Crossword clues for board
- Electrical device consisting of an insulated panel containing switches and dials and meters for controlling other electrical devices
- Food or meals in general
- Made in a wide variety of sizes and used for many purposes
- A flat piece of material designed for a special purpose
- A stout length of sawn timber
- See 48-Down
- Partner of room
- Slat on a bed
- Go up a gangplank
- Word before "of health" or "of directors"
- Governing body
- Room's partner
- Get on
- Theme of this puzzle
- Part of an American plan, at a hotel
- Cooperative people?
- Word after cutting and running
- Word that can follow the first words of 20-, 29-, 43- and 51-Across and 4-, 9-, 37- and 39-Down
- Daily meals
- Executive group
- Co-op ___
- *Executive group
- What chess is played on
- Cooperative leaders?
- Director's circle?
- A committee having supervisory powers
- A table at which meals are served
- A printed circuit that can be inserted into expansion slots in a computer to increase the computer's capabilities
Longman Dictionary of Contemporary English
The Collaborative International Dictionary
Board \Board\ (b[=o]rd), n. [OE. bord, AS. bord board, shipboard; akin to bred plank, Icel. bor[eth] board, side of a ship, Goth. f[=o]tu-baurd footstool, D. bord board, G. brett, bort. See def. 8. [root]92.]
A piece of timber sawed thin, and of considerable length and breadth as compared with the thickness, -- used for building, etc.
Note: When sawed thick, as over one and a half or two inches, it is usually called a plank.
A table to put food upon.
Note: The term board answers to the modern table, but it was often movable, and placed on trestles.
Fruit of all kinds . . . She gathers, tribute large, and on the board Heaps with unsparing hand.
Hence: What is served on a table as food; stated meals; provision; entertainment; -- usually as furnished for pay; as, to work for one's board; the price of board.
A table at which a council or court is held. Hence: A council, convened for business, or any authorized assembly or meeting, public or private; a number of persons appointed or elected to sit in council for the management or direction of some public or private business or trust; as, the Board of Admiralty; a board of trade; a board of directors, trustees, commissioners, etc.
Both better acquainted with affairs than any other who sat then at that board.
We may judge from their letters to the board.
A square or oblong piece of thin wood or other material used for some special purpose, as, a molding board; a board or surface painted or arranged for a game; as, a chessboard; a backgammon board.
Paper made thick and stiff like a board, for book covers, etc.; pasteboard; as, to bind a book in boards.
pl. The stage in a theater; as, to go upon the boards, to enter upon the theatrical profession.
[In this use originally perh. a different word meaning border, margin; cf. D. boord, G. bord, shipboard, and G. borte trimming; also F. bord (fr. G.) the side of a ship. Cf. Border.] The border or side of anything. (Naut.)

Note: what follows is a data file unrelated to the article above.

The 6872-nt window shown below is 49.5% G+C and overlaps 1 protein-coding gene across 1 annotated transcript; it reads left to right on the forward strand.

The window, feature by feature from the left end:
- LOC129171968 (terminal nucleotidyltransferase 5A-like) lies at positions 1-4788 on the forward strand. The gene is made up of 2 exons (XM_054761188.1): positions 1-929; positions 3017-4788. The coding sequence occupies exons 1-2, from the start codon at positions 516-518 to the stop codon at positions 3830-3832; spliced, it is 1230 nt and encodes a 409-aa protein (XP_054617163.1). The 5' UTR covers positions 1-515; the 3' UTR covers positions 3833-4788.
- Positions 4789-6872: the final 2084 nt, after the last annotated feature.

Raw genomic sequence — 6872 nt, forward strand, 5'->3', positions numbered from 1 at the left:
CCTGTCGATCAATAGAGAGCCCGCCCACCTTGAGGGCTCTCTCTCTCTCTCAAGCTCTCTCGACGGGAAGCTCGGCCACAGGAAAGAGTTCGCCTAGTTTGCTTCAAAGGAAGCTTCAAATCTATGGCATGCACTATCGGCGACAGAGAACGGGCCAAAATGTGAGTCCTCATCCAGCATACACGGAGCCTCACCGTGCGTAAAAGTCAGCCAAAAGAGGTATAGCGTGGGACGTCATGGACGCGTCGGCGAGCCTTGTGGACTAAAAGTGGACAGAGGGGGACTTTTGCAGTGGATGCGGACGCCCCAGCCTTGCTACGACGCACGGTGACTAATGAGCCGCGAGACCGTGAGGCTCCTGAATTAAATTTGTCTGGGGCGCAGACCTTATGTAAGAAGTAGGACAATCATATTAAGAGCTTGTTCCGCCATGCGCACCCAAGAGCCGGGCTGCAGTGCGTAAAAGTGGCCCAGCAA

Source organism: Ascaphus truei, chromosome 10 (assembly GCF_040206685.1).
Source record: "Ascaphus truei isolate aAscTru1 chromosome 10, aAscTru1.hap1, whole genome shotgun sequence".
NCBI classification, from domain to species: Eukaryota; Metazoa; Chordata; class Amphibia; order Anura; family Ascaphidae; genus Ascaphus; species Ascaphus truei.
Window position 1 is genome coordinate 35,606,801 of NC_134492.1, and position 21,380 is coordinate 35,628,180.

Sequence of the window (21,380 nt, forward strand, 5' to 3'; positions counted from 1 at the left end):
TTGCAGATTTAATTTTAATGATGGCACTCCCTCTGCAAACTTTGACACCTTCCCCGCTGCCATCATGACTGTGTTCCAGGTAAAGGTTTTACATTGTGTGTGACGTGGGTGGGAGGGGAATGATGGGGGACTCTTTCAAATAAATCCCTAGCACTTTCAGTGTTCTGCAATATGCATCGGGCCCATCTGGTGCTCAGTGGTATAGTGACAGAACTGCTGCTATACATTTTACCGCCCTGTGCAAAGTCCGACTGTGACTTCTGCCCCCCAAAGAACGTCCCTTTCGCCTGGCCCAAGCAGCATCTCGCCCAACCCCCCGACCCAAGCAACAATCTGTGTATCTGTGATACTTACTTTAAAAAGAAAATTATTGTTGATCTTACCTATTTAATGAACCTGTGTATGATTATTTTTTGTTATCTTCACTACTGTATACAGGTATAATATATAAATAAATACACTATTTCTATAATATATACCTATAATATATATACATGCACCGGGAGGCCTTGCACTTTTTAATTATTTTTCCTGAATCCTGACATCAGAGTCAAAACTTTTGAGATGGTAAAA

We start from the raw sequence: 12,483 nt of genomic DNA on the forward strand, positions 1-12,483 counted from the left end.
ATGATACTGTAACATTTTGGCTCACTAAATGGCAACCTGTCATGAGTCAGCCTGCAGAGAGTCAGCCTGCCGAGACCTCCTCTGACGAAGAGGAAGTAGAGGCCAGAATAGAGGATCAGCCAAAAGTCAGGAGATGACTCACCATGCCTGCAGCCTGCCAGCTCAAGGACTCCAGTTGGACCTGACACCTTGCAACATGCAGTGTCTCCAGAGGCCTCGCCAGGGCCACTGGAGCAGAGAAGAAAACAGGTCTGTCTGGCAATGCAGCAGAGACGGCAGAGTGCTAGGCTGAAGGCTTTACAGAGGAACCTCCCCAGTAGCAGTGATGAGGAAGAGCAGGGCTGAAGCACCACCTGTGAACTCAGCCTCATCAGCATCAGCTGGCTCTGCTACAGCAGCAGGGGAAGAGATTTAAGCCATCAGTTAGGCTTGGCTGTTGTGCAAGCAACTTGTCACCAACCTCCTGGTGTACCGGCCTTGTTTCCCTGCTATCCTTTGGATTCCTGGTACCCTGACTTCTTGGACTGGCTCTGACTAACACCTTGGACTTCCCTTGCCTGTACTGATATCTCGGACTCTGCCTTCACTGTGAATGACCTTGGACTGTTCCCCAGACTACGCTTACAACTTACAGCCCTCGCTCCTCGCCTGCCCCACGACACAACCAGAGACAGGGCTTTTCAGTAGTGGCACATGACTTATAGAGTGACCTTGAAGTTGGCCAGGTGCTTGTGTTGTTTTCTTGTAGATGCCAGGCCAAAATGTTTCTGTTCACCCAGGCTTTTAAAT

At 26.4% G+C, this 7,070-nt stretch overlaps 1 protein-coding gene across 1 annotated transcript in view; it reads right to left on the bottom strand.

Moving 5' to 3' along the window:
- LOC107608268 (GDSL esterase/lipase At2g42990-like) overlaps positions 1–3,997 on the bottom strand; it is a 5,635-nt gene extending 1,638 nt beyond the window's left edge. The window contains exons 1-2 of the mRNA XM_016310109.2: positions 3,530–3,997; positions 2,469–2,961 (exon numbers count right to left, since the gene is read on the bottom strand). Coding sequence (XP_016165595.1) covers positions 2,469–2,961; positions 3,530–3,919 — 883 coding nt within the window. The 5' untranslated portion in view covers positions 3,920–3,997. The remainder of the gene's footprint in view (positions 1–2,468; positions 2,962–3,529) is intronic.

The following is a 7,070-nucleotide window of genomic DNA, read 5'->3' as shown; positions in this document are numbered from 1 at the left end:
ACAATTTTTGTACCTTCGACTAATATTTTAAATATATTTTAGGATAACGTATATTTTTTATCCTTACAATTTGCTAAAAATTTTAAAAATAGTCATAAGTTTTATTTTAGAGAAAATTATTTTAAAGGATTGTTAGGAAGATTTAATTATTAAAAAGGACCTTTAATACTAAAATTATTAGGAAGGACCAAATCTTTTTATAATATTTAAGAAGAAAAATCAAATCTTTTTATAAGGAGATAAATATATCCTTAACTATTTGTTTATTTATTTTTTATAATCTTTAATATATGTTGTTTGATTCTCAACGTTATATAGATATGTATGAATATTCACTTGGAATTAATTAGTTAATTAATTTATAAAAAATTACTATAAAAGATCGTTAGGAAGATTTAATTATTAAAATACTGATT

The side of a ship. ``Now board to board the rival vessels row.''
--Dryden. See On board, below.
The stretch which a ship makes in one tack. Note: Board is much used adjectively or as the last part of a compound; as, fir board, clapboard, floor board, shipboard, sideboard, ironing board, chessboard, cardboard, pasteboard, seaboard; board measure. The American Board, a shortened form of ``The American Board of Commissioners for Foreign Missions'' (the foreign missionary society of the American Congregational churches). Bed and board. See under Bed. Board and board (Naut.), side by side. Board of control, six privy councilors formerly appointed to superintend the affairs of the British East Indies. --Stormonth. Board rule, a figured scale for finding without calculation the number of square feet in a board. --Haldeman. Board of trade, in England, a committee of the privy council appointed to superintend matters relating to trade. In the United States, a body of men appointed for the advancement and protection of their business interests; a chamber of commerce. Board wages.
Food and lodging supplied as compensation for services; as, to work hard, and get only board wages.
Money wages which are barely sufficient to buy food and lodging.
A separate or special allowance of wages for the procurement of food, or food and lodging. --Dryden. By the board, over the board, or side. ``The mast went by the board.'' --Totten. Hence (Fig.), To go by the board, to suffer complete destruction or overthrow. To enter on the boards, to have one's name inscribed on a board or tablet in a college as a student. [Cambridge, England.] ``Having been entered on the boards of Trinity college.'' --Hallam. To make a good board (Naut.), to sail in a straight line when close-hauled; to lose little to leeward. To make short boards, to tack frequently. On board.
On shipboard; in a ship or a boat; on board of; as, I came on board early; to be on board ship.